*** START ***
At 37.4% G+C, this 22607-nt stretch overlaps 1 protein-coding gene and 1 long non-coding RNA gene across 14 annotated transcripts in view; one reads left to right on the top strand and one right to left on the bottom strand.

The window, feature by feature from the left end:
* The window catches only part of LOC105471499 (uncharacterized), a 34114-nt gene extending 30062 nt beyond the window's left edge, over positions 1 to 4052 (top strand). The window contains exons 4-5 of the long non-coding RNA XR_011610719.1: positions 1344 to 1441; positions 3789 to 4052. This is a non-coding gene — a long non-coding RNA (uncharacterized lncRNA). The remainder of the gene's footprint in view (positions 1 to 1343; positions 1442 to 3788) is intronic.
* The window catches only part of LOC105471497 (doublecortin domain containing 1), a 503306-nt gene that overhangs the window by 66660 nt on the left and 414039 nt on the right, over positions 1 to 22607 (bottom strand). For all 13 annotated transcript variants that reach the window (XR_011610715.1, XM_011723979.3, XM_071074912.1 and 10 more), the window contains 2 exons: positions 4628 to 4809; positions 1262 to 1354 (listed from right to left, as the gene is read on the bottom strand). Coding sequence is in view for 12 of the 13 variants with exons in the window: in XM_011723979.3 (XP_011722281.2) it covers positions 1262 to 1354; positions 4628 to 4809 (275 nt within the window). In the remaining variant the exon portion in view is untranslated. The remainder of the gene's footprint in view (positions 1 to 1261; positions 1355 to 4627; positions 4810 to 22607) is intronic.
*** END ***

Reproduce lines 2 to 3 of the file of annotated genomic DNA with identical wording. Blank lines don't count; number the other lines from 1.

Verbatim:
The window, feature by feature from the left end:
* The window catches only part of LOC105471499 (uncharacterized), a 34114-nt gene extending 30062 nt beyond the window's left edge, over positions 1 to 4052 (top strand). The window contains exons 4-5 of the long non-coding RNA XR_011610719.1: positions 1344 to 1441; positions 3789 to 4052. This is a non-coding gene — a long non-coding RNA (uncharacterized lncRNA). The remainder of the gene's footprint in view (positions 1 to 1343; positions 1442 to 3788) is intronic.